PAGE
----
|First Floor Gallery: A new kid on the block|
|Tuesday, 05 July 2011 01:00|
By Stephen Garan'anga
Viewing and communicating with artworks is becoming haste before you consider others to have their chance in the crowded tiny gallery. Soon rather than later FFG needs to secure an alternative space for their openings if they are to harness the current intrigue. First Floor Gallery (FFG) has secured a sizable grant from the Culture Fund of Zimbabwe Trust that will enable them to see off a couple of more monthly shows.
They long to have some business transactions through their artistic endeavours to nurture what they have already rolling. After all they have just had a very successful first ever international art export show in Paris, France, titled "Harare Paris! Young, contemporary and Zimbabwean" that took place in May 2011.
"Maungira", the theme of the current offerings from three upcoming artists was mercilessly exploited by the former National Gallery of Zimbabwe Visual Art Studios students. Clive Mukucha, Kura Maponga and Sky Salanje had no difficulties what so ever when exploring the theme they attacked in various media.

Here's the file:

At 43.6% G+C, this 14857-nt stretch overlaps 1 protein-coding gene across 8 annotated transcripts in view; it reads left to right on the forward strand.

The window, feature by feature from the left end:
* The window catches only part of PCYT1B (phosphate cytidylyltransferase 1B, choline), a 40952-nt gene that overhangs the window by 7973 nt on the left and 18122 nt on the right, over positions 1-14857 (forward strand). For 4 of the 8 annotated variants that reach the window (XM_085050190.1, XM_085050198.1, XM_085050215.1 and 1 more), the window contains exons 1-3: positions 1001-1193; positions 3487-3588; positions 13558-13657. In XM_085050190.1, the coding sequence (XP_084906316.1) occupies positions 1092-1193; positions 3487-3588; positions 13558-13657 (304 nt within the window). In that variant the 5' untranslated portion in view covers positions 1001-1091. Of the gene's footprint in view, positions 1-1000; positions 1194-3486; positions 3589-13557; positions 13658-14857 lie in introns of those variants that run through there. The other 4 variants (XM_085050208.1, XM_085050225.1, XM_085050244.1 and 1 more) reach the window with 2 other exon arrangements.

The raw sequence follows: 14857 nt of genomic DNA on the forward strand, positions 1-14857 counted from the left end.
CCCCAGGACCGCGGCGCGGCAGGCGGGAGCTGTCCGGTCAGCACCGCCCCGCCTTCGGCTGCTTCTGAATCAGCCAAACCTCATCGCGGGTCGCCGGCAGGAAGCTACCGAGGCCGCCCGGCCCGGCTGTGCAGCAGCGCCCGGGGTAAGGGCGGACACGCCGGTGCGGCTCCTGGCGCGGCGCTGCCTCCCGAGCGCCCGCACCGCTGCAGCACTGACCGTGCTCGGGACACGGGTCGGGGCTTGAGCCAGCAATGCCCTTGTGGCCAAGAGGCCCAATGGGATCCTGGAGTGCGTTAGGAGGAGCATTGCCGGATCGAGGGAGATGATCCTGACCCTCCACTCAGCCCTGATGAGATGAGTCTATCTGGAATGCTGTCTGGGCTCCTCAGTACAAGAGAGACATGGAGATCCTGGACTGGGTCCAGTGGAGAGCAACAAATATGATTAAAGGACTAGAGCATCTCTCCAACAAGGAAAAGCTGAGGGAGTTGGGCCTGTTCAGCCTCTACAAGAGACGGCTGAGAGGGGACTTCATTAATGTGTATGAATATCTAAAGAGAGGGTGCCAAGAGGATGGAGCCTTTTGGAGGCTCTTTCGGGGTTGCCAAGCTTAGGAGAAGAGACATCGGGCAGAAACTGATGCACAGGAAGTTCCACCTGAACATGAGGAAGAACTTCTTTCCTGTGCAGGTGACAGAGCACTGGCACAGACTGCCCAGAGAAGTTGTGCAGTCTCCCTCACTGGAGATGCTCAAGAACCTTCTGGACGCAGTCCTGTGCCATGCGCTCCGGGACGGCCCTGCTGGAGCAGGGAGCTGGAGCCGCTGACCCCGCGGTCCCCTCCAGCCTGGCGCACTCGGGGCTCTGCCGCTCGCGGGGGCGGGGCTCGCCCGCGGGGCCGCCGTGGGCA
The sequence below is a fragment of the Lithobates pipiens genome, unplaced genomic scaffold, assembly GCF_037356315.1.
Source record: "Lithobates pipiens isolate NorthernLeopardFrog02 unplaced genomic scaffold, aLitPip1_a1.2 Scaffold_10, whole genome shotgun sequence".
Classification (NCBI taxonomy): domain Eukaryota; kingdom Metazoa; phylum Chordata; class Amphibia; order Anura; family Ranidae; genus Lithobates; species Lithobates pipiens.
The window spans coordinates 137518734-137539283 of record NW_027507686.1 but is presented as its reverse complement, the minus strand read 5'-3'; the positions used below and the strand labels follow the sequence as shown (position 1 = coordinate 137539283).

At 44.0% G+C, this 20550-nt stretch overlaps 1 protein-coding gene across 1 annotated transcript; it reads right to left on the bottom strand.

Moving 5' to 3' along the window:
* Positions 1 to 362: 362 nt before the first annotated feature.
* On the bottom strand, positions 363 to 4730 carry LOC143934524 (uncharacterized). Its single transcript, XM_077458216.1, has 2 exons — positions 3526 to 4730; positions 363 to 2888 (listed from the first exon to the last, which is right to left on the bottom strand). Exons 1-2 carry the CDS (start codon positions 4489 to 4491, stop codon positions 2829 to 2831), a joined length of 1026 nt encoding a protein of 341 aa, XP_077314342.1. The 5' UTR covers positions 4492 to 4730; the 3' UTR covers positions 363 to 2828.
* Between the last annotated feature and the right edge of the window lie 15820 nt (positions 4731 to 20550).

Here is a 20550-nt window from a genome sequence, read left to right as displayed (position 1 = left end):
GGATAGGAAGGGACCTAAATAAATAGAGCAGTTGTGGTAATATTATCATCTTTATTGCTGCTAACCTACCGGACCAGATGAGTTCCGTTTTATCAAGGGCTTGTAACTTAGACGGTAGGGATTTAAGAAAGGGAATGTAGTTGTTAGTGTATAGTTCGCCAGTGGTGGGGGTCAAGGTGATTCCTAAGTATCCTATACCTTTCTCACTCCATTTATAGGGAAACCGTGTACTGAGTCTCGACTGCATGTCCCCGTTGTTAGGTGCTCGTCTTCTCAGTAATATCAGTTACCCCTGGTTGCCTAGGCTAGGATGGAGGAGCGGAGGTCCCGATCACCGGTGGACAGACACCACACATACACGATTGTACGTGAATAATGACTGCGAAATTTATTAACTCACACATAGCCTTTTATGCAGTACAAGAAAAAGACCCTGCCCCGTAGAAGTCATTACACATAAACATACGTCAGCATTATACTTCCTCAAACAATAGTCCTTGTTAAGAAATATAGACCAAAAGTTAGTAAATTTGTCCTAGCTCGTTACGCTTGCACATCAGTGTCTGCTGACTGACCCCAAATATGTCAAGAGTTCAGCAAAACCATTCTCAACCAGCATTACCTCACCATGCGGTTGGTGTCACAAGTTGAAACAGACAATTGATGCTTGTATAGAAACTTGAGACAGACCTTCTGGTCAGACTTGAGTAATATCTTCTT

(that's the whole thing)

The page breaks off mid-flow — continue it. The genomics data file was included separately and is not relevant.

Clive Mukucha shows a lot of flexibility as he expressed himself imposingly in both two and three dimensional media. His ultimate power of expressiveness seems to be in his sculptural work in which he had an outstanding piece of creativity titled "Intoxicated".
He portrayed in representational abstract a drunkard man holding an automobile fan probably as his source of intoxication in a well wire woven left hand wearing a black and white striped Chinese sweater.
His big eared metallic square face wearing huge black framed spectacles reflecting various things in vicinity has a spiraling down electric cord attached to a small medical drug bottle hanging upside down from the shoulder of the left arm. The mastery execution of the sculpture hung on the wall entails the undisputed bright light that reflects at the end of the tunnel for the impressive artist.
On the other hand Kura Maponga is fascinated by baby clothes in hanging constructions. He too has joined the scavenging found objects movement wagon that seems unstoppable at the moment.
monkey hat. The piece truly resembles a back view of a big headed baby, hence the title "Chegotsi".
old paint to create baby features.
Not to be out done is the work by Sky Salanje who preferred oils on paper to bring out various facial expressions of native Africans in an attempt to bring back painting as we have known it.